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I have an ssl/tls server (nodejs) that acts as a proxy to postfix/sendmail to perform some pre-processing/data aquisition on outgoing mail.

From C#, I can manually connect and authenticate with the following code:

var sslStream = new SslStream(tcpClient.GetStream(), false,
                         new RemoteCertificateValidationCallback(CertificateValidation),
                         new LocalCertificateSelectionCallback(CertificateSelectionCallback));

                string fn = Path.Combine(AppDomain.CurrentDomain.BaseDirectory, "cert.pem");
                X509Certificate c = X509Certificate.CreateFromCertFile(fn);
                var certs = new X509CertificateCollection();
                certs.Add(c);
                sslStream.AuthenticateAsClient(System.Environment.MachineName, certs , SslProtocols.Default, false);

However, I can not get the SmtpClient to connect. The top level error is a timeout, but I have debugged into SmtpClient/SmtpConnection and the underlying error is that the stream is not readable, presumably because it never authenticated (I cant hit a break-point in my ssl/tls proxy server with the SmtpClient code, but the manual sslConnection above works just fine).

It would be great if there was a way to manually supply the underlying communication stream to SmtpClient but I cant find a way to do it.

Anyone have an idea as to why the code below wont authenticate?

Here is the test app I have been using to try and connect with SmtpClient without success:

    ServicePointManager.ServerCertificateValidationCallback = CertificateValidation;
    // Using Ssl3 rather than Tls here makes no difference
    ServicePointManager.SecurityProtocol = SecurityProtocolType.Tls;
    var client = new SmtpClient {
                                  Timeout = 10000,
                                  DeliveryMethod = SmtpDeliveryMethod.Network,
                                  EnableSsl = true,
                                  UseDefaultCredentials = false,
                                  Host = "192.168.15.71",
                                  Port = 10126
                                };
    client.ClientCertificates.Add(c);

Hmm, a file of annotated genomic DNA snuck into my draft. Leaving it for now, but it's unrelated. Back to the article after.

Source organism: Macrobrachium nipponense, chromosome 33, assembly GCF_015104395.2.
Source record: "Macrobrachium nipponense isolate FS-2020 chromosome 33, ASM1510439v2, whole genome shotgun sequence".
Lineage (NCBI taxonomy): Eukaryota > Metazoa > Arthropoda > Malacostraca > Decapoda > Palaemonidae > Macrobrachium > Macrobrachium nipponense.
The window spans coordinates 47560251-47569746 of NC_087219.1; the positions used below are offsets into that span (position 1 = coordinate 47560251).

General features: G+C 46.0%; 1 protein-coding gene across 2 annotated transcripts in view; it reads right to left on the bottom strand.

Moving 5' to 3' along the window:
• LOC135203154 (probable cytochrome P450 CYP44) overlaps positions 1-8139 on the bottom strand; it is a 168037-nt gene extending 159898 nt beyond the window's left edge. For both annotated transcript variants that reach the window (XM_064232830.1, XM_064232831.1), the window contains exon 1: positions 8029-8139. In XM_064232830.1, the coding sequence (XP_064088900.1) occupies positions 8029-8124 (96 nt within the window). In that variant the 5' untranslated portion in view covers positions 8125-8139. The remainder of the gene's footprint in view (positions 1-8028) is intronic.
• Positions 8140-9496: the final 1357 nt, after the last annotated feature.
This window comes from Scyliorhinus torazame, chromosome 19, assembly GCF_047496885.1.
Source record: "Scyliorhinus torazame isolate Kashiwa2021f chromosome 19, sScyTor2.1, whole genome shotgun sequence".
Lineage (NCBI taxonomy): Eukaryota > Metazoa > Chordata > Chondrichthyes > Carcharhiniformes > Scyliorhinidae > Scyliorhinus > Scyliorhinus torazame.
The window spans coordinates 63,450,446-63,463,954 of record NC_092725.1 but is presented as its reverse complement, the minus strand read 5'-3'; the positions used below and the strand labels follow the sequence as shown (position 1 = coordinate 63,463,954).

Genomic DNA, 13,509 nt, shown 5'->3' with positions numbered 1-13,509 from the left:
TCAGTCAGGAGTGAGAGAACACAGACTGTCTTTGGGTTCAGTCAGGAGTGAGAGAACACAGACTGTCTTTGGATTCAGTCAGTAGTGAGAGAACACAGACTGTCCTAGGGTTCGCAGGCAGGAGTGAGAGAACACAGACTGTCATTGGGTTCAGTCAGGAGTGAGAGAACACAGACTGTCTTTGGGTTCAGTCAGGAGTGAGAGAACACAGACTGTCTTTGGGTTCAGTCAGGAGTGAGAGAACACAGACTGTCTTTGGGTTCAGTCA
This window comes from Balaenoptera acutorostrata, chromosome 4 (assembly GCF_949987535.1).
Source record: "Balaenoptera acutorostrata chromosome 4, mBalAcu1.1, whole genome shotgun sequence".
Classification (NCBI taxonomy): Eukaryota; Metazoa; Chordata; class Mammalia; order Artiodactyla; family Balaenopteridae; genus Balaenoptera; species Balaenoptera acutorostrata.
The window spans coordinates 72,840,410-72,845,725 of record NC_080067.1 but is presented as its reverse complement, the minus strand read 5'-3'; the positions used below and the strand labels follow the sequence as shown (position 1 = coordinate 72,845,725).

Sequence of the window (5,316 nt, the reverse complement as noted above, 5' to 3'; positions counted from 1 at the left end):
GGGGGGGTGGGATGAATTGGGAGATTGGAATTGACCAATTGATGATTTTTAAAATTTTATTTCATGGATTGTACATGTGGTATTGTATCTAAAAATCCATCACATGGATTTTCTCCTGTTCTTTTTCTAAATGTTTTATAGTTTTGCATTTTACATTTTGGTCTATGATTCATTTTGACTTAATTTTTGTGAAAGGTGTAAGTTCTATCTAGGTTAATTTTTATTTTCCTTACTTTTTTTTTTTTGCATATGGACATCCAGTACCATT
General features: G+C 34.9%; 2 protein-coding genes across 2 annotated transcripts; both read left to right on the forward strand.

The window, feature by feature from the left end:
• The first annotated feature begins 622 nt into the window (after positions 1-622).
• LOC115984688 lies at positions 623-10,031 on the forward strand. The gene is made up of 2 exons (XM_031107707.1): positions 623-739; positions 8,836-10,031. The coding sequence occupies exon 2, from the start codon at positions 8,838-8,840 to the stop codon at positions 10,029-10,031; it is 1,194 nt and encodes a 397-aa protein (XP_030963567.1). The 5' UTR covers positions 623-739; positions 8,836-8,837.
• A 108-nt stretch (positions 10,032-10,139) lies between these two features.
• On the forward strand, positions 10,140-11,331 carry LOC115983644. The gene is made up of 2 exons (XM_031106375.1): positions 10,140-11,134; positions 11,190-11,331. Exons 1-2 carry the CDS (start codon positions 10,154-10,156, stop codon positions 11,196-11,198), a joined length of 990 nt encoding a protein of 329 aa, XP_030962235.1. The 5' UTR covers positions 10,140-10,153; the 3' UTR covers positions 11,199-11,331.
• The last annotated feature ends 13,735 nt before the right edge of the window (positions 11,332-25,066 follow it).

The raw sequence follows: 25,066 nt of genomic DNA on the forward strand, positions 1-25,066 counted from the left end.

client.Credentials = new NetworkCredential("username", "password");

    //times out here, except the real exception that doesn't bubble up is the stream
    //isnt readable because it never authenticated (when it trys to read the status
    //returned by the smtp server, eg: "220 smtp2.example.com ESMTP Postfix")
    client.send(email);
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1 Answer 1

up vote 3 down vote accepted

Solved a while back, forgot to post the answer.

The .NET smtp client, along with most smtp client libraries, does not support initiating communications via ssl/tls. It requires that the smtp server support initiating communications unencrypted, and then transitioning to an encrypted connection using the "upgrade" command (this is almost always handled behind the scenes by the SMTP client library).

At the time, I was connecting to a semi-custom smtp server that was proxying postfix, and this custom solution only supported connecting initially via ssl/tls. Have since started using Haraka for my SMTP server, which supports all SMTP standards as well as providing me with the plugin capability I needed.

share|improve this answer
    
hello, can you psot your solution? –  Smith Jan 29 '12 at 22:35
    
answer updated. Sorry for the previous partial explanation –  jdc0589 Jan 30 '12 at 4:28
    
Do you know if the password is sent over the insecure initiation process or is the initiation process prior to the credentials being sent to the server? –  Jammer Mar 5 at 13:40
    
@Jammer Its been a while, but I'm pretty sure that the first thing that happens after the insecure connection handshake is the issuance of the "upgrade connection" (or whatever it's called) command. –  jdc0589 Mar 7 at 17:20

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